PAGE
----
From Investor's Business Daily, July 25, 2000
Copyright © 2000 Investor's Business Daily. Used by permission. 

Chinese Communists Discover Hope In Forgotten American Conservative

By Brian Mitchell 
Investor's Business Daily

The intellectual Left hated him. He was a killjoy, a moralist, an aristocrat of the "genteel tradition." 

"I wonder how genteel he will be when he dies," smirked Ernest Hemingway. 

British socialist Harold Laski, in a mid-century review of American politics, banished him to oblivion: "Irving Babbitt won no disciples." 

Tell it to the Chinese. In China, long-dead conservative American scholar Irving Babbitt is making a comeback. And some of his biggest fans are Communist Party leaders. 

Communism as an ideology is dead in China. The power structure remains, but the search is on for a new way out of China's age-old identity crisis. 

Should China embrace the modern West and all its ways? Or should it find its own way between the rocks of Western commercialism and immorality? 

The same debate raged 80 years ago in China between the disciples of Irving Babbitt of Harvard (1865-1933) and John Dewey of Columbia University (1859-1952).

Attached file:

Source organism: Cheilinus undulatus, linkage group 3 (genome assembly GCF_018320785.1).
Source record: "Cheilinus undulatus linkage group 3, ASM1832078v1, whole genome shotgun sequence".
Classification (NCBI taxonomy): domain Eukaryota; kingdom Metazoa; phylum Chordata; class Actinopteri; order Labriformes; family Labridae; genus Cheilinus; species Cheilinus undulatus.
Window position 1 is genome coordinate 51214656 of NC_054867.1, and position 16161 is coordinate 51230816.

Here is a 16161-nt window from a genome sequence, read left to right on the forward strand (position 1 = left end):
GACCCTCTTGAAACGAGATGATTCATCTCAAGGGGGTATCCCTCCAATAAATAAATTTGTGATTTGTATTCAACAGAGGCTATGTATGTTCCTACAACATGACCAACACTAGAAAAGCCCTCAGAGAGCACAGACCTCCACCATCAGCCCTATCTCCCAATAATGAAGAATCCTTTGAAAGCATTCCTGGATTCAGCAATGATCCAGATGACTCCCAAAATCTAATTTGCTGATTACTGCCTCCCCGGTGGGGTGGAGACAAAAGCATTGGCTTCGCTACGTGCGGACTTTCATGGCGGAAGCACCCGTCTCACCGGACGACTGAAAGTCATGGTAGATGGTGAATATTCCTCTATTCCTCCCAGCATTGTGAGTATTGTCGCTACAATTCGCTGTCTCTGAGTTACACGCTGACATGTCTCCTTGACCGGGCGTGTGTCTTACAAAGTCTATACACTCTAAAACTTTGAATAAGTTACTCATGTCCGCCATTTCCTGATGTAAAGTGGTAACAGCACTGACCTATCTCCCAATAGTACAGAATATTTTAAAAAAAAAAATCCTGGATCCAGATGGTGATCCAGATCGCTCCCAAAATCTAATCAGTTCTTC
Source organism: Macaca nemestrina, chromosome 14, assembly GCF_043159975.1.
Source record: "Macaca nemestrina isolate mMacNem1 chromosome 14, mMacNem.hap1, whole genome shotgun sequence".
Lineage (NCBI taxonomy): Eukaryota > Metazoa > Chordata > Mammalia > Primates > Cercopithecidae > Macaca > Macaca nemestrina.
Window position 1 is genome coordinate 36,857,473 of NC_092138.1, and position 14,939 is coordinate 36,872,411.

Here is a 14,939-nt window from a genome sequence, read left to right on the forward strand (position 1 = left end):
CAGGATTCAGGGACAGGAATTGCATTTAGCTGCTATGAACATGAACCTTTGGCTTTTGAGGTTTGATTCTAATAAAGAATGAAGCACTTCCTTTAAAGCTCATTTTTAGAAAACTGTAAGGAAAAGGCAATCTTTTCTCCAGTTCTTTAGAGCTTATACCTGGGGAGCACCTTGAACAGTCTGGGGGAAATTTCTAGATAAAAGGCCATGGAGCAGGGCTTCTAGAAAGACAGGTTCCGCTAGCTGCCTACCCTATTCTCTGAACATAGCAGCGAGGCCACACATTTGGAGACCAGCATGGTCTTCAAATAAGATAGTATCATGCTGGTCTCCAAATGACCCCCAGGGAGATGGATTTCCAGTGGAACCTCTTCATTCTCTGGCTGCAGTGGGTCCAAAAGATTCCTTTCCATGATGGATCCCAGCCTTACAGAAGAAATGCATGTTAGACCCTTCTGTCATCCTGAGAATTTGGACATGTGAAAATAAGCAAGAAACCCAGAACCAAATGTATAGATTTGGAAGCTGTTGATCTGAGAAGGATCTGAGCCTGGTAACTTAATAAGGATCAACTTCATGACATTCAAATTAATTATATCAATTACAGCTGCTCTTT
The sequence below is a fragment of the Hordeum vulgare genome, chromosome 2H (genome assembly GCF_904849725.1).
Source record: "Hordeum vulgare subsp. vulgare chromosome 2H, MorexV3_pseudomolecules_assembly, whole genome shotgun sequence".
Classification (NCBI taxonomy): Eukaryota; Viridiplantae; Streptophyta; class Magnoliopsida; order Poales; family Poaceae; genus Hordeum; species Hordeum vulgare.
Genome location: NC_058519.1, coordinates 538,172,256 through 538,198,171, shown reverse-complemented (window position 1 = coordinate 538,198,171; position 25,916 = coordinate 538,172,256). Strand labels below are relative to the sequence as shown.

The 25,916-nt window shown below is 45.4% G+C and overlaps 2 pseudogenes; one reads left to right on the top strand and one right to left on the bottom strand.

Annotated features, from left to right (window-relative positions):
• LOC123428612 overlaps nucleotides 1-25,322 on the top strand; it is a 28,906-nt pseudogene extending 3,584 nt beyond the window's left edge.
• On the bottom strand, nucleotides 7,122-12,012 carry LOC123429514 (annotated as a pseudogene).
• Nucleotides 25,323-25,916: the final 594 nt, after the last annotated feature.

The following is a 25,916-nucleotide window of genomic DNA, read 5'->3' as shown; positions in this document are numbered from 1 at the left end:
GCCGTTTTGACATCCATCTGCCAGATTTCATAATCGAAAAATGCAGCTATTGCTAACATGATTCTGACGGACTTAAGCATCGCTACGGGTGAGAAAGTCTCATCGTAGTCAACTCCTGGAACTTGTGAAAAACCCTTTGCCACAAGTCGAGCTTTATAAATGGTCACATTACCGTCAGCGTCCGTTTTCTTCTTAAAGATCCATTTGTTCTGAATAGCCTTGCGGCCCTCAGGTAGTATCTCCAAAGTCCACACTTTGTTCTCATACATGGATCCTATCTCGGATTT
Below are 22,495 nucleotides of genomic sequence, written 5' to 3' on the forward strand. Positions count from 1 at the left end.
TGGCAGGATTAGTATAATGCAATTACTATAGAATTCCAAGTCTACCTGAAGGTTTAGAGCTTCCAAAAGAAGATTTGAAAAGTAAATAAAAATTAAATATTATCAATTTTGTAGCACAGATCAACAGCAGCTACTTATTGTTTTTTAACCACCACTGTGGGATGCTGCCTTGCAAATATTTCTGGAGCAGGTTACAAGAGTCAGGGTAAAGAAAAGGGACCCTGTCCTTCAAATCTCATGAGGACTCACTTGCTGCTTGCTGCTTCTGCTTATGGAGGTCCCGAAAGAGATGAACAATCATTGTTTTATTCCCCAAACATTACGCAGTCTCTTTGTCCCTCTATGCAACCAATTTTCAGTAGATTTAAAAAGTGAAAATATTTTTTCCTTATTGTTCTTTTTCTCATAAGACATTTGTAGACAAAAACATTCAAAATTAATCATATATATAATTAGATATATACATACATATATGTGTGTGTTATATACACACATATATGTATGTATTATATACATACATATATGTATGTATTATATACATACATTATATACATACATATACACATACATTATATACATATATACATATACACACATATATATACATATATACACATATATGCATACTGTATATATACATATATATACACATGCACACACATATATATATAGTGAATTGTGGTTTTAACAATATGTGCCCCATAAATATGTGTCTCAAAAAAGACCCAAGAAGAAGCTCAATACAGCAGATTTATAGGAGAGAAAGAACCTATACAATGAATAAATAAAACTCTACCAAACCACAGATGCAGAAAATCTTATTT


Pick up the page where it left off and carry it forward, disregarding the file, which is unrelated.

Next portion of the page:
Babbitt and Dewey advanced rival brands of humanism. Dewey's was secular, pragmatic, science-oriented and anti-traditional. Babbitt's was traditional, ethical, aesthetic, and religious. 

Dewey's views won out in China, paving the way for the anti-traditional materialism of Marxist-Leninism. 

That having failed, some Chinese thinkers are turning back to Babbitt as a possible bridge to the West, but one that won't lead to an outright surrender to Western culture. 

"They do not want to be swallowed up in another wave of Westernization," said Claes Ryn, professor of politics at Catholic University of America in Washington, D.C. "They do not like Western commercialism and cultural debauchery, our moral irresponsibility and political opportunism." 

Ryn is also chairman of the National Humanities Institute, an independent think tank keeping Babbitt's ideas alive. In recent years, Chinese scholars have invited Ryn to speak at China's two leading universities, Beijing and Tsinghua. He also co-chaired the keynote panel at a national meeting of the Chinese Comparative Literature Association. 

Ryn's lectures will soon be published in China, along with a book by Ryn on Babbitt and a collection of articles from Humanitas, the institute's journal. The diaries of Wu Mi, Babbitt's chief apostle in China, are also being published in ten volumes. 

State-owned stores already boast books by or about great Western thinkers such as John Locke, Adam Smith and Edmund Burke. Later luminaries such as Friedrich Hayek are also popular. 

Freedom is in fashion in China, but so is the fear of it. The crucial questions on every thinking man's mind are: how much is too much and where will it all lead? 

"You can say almost anything in China, except for two things," said a Western diplomat in Beijing. First, you can't question China's claim to Taiwan and Tibet or side with outsiders in their claims against China. 

"Second," he said, "you must not question the right of the Communist Party to rule. You can question the ideology of the Party. The party doesn't even preach its ideology, but it will not allow its right to rule to be challenged."